Transient response is the measurement of the transducer’s ability to vibrate back and forth which attributes to the sense of speed, transparency and separation of the device. Added here is the Group Delay. It essentially measures the time it takes the amplitude of each frequency to reach their maximum. Group Delay basically measures the attack across the frequency range.
Cumulative spectral decay (CSD) or waterfall plots on the other hand measures the energy content over time across the frequency range. This allows us to measures the decay and driver resonance.
Group Delay looks fair around the bass region, contributing to its punchiness. We got a weird result around the 700-800Hz mark though which is where the audible ringing or resonance could be found. Don’t confuse another weird result between the 4-5KHz range here though since it’s a known issue on my measurement rig. The headset also took a considerable amount of time to reach maximum amplitude at the treble extension.
Now as for the waterfall plot, we could actually see here the ringing or resonance around 700-800Hz. The headset took more than 10ms to decay the signal here which is well above my threshold at the mids proper. What troubles me is the slow decay at the treble extension. This does not bode well with the already slow attack at the said region. The Fantech Sonata MH90 could really do better in the transients.
Spatial Quality: Phase Response and Channel Balance
Frequency response, transient response and a lot of stuff plays a major part into creating a headphone with a good spatial performance. I.e., what could be described as sound stage and imaging. Added here is the Phase Response. What we want to see here are matched channels.
Driver matching or channel balance is also measured to check out the quality of the drivers and the acceptable tolerance from the manufacturer’s stand point. What we want to see here are matched frequency response amplitudes from both channels.
Phase response is not exactly the greatest but we got a somewhat agreeable channel balance sans the difference in amplitude between the sub bass, the midrange dip and the left channel’s more piercing highs. Subjectively, I find the gaming headset capable. It’s actually better than the signature 3-blob effect of pricier Sennheiser models as far as in-game imaging goes. Staging on the other hand is definitely not the widest. Just decent width wise but it’s a bit taller compared to other closed-backs at its league.
Total Harmonic Distortion
Total Harmonic Distortion is the difference between the fundamental signal and the harmonic distortions it produced in the audible range. What we want to see here is the THD below the fundamental at 84dB SPL @ 1KHz.
THD at 1KHz is below my headroom for distortion but damn, look at the distortion around the lower midranges especially the right channel driver. You do not want to add more volume here nor add more gain for correction. If you want to EQ this headset, you have to attenuate.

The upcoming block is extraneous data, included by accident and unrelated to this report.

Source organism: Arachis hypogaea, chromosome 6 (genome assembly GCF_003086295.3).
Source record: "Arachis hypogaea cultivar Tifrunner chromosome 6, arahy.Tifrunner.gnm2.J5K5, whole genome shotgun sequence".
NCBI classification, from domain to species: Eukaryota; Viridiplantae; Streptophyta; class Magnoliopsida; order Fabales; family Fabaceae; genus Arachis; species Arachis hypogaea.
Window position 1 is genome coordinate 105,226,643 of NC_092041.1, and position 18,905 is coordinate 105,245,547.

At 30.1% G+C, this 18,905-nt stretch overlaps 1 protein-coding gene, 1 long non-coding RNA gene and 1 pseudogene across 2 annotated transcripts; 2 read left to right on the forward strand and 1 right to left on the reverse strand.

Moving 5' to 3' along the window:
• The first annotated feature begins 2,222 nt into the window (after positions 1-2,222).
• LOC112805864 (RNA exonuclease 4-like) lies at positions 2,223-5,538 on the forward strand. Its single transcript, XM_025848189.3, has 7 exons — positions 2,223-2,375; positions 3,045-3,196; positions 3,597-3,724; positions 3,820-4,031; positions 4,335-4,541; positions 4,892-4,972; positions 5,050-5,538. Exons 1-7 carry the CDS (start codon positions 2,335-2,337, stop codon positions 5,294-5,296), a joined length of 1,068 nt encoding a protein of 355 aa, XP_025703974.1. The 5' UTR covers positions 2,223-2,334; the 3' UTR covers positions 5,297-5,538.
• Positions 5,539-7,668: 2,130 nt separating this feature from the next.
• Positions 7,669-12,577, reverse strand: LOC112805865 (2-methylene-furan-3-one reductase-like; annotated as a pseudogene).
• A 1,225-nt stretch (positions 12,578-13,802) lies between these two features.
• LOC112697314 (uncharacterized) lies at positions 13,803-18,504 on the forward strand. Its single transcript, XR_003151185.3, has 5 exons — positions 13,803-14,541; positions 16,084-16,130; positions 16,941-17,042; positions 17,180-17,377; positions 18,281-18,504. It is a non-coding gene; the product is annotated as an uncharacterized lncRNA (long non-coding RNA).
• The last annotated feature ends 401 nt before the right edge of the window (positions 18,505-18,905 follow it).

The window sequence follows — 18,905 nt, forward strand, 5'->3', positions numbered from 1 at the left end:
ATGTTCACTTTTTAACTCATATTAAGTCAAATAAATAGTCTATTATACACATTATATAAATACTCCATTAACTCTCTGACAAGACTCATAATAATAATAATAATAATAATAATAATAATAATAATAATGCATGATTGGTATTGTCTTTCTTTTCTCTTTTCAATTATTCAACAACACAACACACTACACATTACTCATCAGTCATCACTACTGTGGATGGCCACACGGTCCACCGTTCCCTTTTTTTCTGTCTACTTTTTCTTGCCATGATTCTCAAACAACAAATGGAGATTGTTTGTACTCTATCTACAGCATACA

Isolation and Leakage
Noise isolation and noise cancellation (if applicable) are also tested. For this measurement, we use the MiniDSP EARS to measure the attenuation from a sine sweep generated by a nearfield speaker calibrated to output an SPL of 74dB @ 1KHz.
Leakage is measured with a different setup. This time, we use the headphone as the output with an SPL of 84dB @ 1KHz. The MiniDSP UMIK-1 is then used to measure the amplitude provided by the headphone.
Isolation, like many closed backs is pretty decent – with the exception of the bass region where it’s actually hard to attenuate. Leakage on the other hand is audible but entirely acceptable.
Software, Lighting and Special Features
Yay! No bloatware here so it is perfectly fine to use your preferred software for sound effects and equalization without worrying about software conflicts. No brainer here since it comes with analog jacks. Now as far as microphone performance goes, this is one of the best I’ve heard in its price bracket. Zero noise cancellation here as opposed to what’s pitched by the marketing but man, you have to hear it to believe it. Attached is the frequency response for your reference.
A part of its feature set is its innate compatibility with devices that supports 3.5mm TRRS jacks. Tried this on my phone and it works just fine. It’s an analog interface so no surprises there.
The Fantech Sonata MH90 is a fine gaming headset at its price bracket of 2,000 Pesos. It is not a top performer, but it presents a rather acceptable sound signature (relative to its price) combined with excellent ergonomics and a capable microphone truly ideal for the budding gamer.
Many things could be improved though so if Fantech is reading this review, I hope they could fix the weird midrange resonance and possibly flatten out the peaks and dips for the next revision’s tuning. Getting rid of the kink-prone braided cable is also something they have to consider. I kept on experiencing this issue with higher end wired devices so if they could step up here, it’s definitely a huge plus – personally.
Overall, I’ll give the Sonata MH90 a proper passing grade. Its decent build quality, acceptable spatial performance, ergonomics and good microphone just strikes an opportunity for many value oriented gamers to check out.
Fantech Sonata MH90 Gaming Headset
The Fantech Sonata MH90 is no way near perfect but it is a totally fine gaming headset especially with its microphone performance considered. Combine that with its build quality, comfort and acceptable sound signature, it is truly hard to pass.